The Central Intelligence Agency published a trove of materials Wednesday seized from al-Qaeda founder Osama bin Laden’s compound in Abbottabad, Pakistan, where he was killed in May 2011. The collection — which is currently unavailable “pending resolution of a technical issue” — includes photographs of bin Laden’s journal and hundreds of gigabytes worth of video and audio files obtained from computers and hard drives found at the residence.
The stash is full of gems that reveal a family with wide-ranging cultural interests. There are copies of “Ice Age: Dawn of the Dinosaurs,” “Final Fantasy VII,” “Charlie Bit My Finger,” 138 “Tom and Jerry” clips, 12 episodes of the Japanese anime “Detective Conan,” one episode of “Mr. Bean,” and 28 crochet tutorial videos.
Among the needlework training vids, one name pops up six times: “The Art of Crochet by Teresa.” It appears someone in the bin Laden household was (is?) a big fan of fiber arts YouTube veteran Teresa Richardson, also known as Teresa Warrior.
Richardson, 54, lives on the outskirts of Savannah, Georgia. “I think we’re in Savannah,” she told me over the phone Wednesday night. “Originally our zip code was Pooler but then it’s changed to Savannah. So I’m not quite sure. It could change again.”
Richardson started uploading crochet instructionals on YouTube in 2006. After decades of working temp jobs and earning a mid-life associate’s degree in multimedia marketing from Iowa Central Community College, she joined the website’s partner program when it launched in 2007 to build a career online. One decade later, Richardson still posts daily videos for over 360,000 subscribers. “YouTube is the best paying job I’ve ever had,” she said. “Absolutely nothing will compare.”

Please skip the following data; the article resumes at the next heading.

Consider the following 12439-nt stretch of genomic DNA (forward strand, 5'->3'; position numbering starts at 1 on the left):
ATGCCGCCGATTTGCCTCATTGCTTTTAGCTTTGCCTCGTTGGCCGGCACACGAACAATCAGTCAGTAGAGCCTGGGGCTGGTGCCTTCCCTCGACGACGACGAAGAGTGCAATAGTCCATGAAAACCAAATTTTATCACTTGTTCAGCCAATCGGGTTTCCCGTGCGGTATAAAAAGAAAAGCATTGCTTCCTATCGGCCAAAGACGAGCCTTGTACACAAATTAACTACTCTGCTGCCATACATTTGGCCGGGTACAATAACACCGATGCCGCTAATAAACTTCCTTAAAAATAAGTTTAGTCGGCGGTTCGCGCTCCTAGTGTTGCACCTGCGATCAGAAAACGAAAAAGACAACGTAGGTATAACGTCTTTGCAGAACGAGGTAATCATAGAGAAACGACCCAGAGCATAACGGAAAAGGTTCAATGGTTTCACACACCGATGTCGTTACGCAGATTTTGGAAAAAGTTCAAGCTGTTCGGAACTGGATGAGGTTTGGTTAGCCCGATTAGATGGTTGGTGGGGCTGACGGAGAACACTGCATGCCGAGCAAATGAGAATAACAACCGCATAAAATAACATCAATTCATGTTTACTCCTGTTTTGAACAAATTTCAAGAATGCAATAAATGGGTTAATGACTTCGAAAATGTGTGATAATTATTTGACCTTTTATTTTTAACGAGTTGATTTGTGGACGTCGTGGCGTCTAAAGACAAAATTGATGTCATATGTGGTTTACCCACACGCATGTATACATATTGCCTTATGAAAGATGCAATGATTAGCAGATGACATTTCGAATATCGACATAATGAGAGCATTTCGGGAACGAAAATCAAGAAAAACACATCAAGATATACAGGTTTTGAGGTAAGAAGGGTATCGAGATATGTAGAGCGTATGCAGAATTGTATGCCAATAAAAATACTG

When I called, Richardson had already heard that her videos were in the bin Laden files. She sounded surprised, but also proud. She’s not sure the truth about 9/11 or Osama — stories from her oldest son, an Army veteran who served twice in Iraq and once in Afghanistan, disillusioned her — but she’s confident about the power of crocheting. “It’s worldwide fun for everybody,” she said.
How did you discover that Osama bin Laden’s compound watched your videos?
I got actually a couple of comments, two or three comments. First someone said, “Shout-outs to Osama.” I was just like, okay, shout-outs to Osama. That’s what they were putting on my videos. I was thinking, people write things all the time. Then someone says, “The CIA released some files and they said your crochet videos were on there.” I’m like, okay, cool. I didn’t think of it in a negative way or anything like that.
Ironically, before they found him, I remember sending crochet hooks to a young girl, probably 18 years old, in Pakistan. I can’t imagine that it would’ve been connected in any way. You never know.
How difficult were the six tutorials in the files?
So they must’ve been left-handed. [ed note: Osama was left-handed.] They’re all actually pretty easy things that would be things that just about anybody could do. Easy, beginner-type. The flower, the popcorn stitch, which you would make a blanket or a hat or something with that.
When and how did you start crocheting?
I started crocheting maybe around 19, 20. I was expecting my oldest son, and I was on bedrest for a little bit. My mom showed me how to crochet a snowflake. I wanted to learn how to make the doilies and the thread. That’s what I was really passionate about, learning how to make the thread. This has kind of evolved from there.
What did you first like about it?
It was challenging. I guess that was the fun thing. There were things that were easy and there were other things, like the doilies, that were challenging. You didn’t always have to make the same thing. It is an art, expressing yourself in different ways. Some things are quick and easy. You can do them right away. So you can have a couple projects going. You can do something quick and easy and you can have a long-term project going too.
What was your experience on 9/11?